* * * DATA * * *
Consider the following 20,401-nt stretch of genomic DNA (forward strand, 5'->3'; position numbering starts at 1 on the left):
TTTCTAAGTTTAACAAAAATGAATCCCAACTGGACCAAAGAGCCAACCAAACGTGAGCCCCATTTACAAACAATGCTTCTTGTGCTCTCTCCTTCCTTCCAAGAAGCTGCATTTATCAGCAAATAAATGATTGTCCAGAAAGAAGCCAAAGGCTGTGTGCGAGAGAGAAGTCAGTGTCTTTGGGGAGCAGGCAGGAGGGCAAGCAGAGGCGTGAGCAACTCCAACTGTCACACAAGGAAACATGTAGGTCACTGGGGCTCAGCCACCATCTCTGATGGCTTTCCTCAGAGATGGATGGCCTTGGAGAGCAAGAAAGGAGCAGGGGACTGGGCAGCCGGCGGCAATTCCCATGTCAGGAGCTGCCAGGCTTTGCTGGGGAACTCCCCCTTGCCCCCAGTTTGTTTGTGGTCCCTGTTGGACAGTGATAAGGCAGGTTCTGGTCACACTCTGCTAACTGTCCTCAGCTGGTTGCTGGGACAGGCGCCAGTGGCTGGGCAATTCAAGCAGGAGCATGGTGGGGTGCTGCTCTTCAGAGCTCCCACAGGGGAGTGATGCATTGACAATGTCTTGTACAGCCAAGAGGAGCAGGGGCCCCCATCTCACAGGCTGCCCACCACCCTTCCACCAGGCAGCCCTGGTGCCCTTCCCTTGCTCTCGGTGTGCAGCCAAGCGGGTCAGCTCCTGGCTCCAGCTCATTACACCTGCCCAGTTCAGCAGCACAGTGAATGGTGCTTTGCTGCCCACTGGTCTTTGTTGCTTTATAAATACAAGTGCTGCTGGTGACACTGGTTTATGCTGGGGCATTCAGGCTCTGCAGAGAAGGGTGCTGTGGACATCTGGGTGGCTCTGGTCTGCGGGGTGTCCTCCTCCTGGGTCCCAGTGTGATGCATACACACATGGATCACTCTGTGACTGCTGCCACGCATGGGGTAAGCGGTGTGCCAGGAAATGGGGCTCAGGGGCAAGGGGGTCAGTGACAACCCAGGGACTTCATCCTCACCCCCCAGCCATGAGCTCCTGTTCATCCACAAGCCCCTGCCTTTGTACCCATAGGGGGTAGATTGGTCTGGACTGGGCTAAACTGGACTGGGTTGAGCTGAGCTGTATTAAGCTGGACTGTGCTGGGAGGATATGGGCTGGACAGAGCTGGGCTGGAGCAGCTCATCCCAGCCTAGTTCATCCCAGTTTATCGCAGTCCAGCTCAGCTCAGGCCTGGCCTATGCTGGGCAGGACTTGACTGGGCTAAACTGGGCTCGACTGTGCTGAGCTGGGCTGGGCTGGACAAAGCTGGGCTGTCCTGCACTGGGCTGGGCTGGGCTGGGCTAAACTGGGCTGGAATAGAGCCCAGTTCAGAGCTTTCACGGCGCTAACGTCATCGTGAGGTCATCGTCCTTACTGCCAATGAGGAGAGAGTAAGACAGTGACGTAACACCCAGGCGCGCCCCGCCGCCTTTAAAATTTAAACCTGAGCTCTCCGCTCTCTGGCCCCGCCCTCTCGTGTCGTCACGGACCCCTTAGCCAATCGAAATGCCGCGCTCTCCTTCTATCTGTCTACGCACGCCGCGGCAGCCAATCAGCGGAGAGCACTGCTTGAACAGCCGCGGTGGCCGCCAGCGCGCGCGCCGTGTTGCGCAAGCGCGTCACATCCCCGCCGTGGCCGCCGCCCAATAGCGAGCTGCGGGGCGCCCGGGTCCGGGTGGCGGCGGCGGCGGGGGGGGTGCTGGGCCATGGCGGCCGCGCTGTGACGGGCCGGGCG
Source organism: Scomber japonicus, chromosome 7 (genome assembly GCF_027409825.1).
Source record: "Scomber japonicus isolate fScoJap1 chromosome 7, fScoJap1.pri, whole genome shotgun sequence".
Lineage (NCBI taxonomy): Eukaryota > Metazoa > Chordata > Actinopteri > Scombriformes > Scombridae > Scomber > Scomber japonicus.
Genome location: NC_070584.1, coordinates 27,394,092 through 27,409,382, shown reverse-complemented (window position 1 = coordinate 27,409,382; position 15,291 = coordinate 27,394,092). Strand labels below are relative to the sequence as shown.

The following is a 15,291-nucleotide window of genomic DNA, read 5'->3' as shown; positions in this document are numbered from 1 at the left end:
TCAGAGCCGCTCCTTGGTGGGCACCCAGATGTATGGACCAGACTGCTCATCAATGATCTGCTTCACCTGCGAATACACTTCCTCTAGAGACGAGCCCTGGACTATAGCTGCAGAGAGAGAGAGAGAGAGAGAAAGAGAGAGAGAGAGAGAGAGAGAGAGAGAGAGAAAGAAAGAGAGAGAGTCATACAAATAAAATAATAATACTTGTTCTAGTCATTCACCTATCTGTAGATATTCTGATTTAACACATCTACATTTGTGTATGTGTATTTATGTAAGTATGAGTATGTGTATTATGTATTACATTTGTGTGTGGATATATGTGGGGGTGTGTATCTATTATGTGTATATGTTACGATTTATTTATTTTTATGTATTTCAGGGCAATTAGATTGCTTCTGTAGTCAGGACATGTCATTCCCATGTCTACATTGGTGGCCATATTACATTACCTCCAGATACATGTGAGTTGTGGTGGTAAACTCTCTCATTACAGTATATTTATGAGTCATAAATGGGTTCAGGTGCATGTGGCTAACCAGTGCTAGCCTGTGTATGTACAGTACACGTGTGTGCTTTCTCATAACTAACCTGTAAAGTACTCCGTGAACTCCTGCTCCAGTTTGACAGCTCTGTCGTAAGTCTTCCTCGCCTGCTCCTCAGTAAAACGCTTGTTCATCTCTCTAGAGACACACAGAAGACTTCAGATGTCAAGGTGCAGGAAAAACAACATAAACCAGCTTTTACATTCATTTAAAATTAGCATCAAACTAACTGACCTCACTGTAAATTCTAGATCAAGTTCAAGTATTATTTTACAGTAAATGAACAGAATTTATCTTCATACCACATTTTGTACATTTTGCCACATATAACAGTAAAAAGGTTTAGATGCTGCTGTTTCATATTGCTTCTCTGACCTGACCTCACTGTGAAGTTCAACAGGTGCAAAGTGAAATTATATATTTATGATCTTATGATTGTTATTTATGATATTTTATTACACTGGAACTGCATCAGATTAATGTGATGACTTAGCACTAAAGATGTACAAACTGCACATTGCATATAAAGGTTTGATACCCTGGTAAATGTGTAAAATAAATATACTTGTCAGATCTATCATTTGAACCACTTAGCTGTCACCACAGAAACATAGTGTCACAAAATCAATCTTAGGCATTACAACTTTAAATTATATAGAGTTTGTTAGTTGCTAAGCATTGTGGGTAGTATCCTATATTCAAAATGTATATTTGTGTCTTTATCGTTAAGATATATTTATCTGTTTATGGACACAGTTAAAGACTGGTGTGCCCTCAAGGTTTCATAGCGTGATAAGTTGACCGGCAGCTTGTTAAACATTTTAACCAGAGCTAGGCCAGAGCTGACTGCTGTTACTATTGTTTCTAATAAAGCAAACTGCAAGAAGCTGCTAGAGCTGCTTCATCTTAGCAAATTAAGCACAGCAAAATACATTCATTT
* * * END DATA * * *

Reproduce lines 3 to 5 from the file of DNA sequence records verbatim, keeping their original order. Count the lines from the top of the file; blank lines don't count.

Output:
Source organism: Scomber japonicus, chromosome 7 (genome assembly GCF_027409825.1).
Source record: "Scomber japonicus isolate fScoJap1 chromosome 7, fScoJap1.pri, whole genome shotgun sequence".
Lineage (NCBI taxonomy): Eukaryota > Metazoa > Chordata > Actinopteri > Scombriformes > Scombridae > Scomber > Scomber japonicus.